Low-emissivity, or low-e, coatings are high-performance examples, often used with double glazing. Such coatings, applied at the factory, reduce the amount of long-wavelength radiant heat that the glass can emit from its other side (hence the name), instead reflecting that heat back into the room, or back outside. This includes infrared heat from heaters and people, and re-radiated heat from hot surfaces such as pavers outside. Thus, low-e coatings can be used to keep such heat inside in winter, and exclude it in summer. This improves the U-value of the glass and reduces the solar heat gain coefficient (SHGC)
    .

  6. #6
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    Sorry
    The window is double glazed and I want the extra heat retention in winter Re the honeycomb blind.
    With no carpet and no curtains the room is far too lively and I want the new curtains to absorb a lot of room reflections. Carpet will be done as soon after lockdown as possible but curtains have a long lead time it seems. On my own I'd just hang carpet squares or old woollen blankets but that is not an option. Although IKEA has something I have just looked at

    https://www.ikea.com/au/en/p/oddlaug...grey-80427367/
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  7. #7
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    The basic principles in acoustic damping are weight, volume and space; weight as in grams per square meter, volume as in depth between outer surface and wall (or window) and space as in square meters of cover. Natural fibres like wool, jute, linen, etc are more effective than synthetics, weight is gained by gather, as is depth. Natural fibre curtains at least double and preferably three or more times as long as the space they are covering in as heavy a cloth as possible, or multiple layers, are what is going to work best for acoustics.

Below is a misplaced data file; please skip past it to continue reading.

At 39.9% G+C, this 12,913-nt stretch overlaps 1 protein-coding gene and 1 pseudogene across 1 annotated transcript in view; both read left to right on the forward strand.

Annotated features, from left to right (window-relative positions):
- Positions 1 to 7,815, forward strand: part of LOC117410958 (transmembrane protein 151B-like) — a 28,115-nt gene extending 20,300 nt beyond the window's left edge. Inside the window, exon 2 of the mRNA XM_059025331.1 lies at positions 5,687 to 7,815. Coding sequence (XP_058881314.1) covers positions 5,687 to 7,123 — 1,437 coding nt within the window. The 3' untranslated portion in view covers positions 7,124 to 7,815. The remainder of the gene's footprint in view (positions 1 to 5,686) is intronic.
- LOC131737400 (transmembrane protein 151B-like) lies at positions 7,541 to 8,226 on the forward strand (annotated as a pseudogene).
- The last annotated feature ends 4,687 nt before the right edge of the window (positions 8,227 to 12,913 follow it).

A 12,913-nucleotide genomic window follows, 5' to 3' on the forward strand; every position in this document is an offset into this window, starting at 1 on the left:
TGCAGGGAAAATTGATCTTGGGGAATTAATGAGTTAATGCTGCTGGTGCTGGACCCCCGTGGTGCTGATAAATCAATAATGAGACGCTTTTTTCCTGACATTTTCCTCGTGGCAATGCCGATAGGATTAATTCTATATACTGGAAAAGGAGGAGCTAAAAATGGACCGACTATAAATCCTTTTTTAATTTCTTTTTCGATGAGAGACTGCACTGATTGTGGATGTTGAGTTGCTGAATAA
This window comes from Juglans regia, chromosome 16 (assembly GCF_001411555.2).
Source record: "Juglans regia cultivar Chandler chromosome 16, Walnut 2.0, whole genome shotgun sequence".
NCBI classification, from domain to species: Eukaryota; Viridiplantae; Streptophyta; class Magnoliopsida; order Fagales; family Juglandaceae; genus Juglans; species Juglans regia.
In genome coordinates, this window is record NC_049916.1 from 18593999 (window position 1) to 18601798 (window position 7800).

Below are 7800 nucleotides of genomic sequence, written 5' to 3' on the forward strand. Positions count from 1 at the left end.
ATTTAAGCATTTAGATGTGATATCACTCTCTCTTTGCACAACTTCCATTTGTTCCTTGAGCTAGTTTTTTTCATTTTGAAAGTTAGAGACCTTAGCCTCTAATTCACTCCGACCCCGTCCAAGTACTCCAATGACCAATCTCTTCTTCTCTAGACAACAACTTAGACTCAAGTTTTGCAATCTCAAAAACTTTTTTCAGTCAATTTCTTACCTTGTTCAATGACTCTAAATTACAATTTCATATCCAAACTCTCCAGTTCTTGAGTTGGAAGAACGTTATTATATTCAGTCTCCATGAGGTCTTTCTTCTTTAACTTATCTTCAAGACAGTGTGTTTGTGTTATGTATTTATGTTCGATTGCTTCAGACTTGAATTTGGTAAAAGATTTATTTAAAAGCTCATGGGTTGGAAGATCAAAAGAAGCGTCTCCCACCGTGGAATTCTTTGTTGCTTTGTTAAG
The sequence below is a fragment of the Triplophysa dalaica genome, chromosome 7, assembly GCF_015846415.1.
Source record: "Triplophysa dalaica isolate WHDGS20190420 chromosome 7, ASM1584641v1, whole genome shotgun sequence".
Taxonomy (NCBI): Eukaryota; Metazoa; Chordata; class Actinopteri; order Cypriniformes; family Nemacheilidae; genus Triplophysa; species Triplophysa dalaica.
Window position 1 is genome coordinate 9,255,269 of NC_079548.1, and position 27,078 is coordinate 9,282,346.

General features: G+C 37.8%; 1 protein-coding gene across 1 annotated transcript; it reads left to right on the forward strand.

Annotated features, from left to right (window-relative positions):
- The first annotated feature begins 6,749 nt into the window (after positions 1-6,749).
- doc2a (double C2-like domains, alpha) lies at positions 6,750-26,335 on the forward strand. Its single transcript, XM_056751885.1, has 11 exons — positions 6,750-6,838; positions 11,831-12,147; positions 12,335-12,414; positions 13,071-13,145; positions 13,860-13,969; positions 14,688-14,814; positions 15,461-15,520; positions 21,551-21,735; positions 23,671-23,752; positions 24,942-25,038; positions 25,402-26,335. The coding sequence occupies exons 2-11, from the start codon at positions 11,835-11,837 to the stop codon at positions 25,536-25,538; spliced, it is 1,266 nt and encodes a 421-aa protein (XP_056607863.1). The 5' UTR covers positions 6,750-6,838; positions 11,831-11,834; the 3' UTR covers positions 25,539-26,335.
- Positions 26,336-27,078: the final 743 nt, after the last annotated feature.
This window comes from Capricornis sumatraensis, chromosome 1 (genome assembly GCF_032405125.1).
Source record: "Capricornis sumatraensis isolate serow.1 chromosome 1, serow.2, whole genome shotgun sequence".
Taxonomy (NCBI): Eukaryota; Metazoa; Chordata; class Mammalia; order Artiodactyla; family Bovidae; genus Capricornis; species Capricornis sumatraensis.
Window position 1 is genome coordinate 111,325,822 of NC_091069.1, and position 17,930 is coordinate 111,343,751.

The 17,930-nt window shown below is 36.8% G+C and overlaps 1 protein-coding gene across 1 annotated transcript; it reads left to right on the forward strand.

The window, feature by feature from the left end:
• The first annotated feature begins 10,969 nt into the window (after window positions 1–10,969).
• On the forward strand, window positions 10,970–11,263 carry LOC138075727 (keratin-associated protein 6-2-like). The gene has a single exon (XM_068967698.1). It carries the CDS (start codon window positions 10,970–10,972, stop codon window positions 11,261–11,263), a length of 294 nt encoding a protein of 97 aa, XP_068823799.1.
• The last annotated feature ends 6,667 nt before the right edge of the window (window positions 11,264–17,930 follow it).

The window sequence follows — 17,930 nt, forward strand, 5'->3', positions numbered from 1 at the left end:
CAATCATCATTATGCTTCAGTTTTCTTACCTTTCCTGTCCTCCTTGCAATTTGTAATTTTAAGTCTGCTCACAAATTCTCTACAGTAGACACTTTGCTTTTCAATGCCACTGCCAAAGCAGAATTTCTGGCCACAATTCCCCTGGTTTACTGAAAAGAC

If you already have double glazing a pelmet and curtaining probably isn't going to make a huge difference. The purpose of the pelmet is to stop drafts. Think of drafts as water leaks; to be effective to stop drafts down the inner side of the curtain means quite a tight fit around the curtain top and also the floor and sides Having a white or reflective surface on the window side will reduce radiative heat loss in winter and heat gain in summer. Luxaflex Duette used to be available with reflective surfaces inside the pockets and doesn't need a pelmet at the top to stop drafts. It is possible to have it drop in side tracks to stop edge leaks for light and heat as well. Duette isn't going to do much for acoustics though.
    Before you speak, ask yourself: Is it necessary, it is true, does it improve on the silence? - Baba

  8. #8
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    That's pretty much how I understood things John, but we need new curtains and any extra helps with thermal efficiency.
    If possible I would prefer to get something that combined both properties. It was interesting that the mesh and net privacy curtains did so much acoustically but they were mine and an Op-Shop purchase and don't go with the new paint colour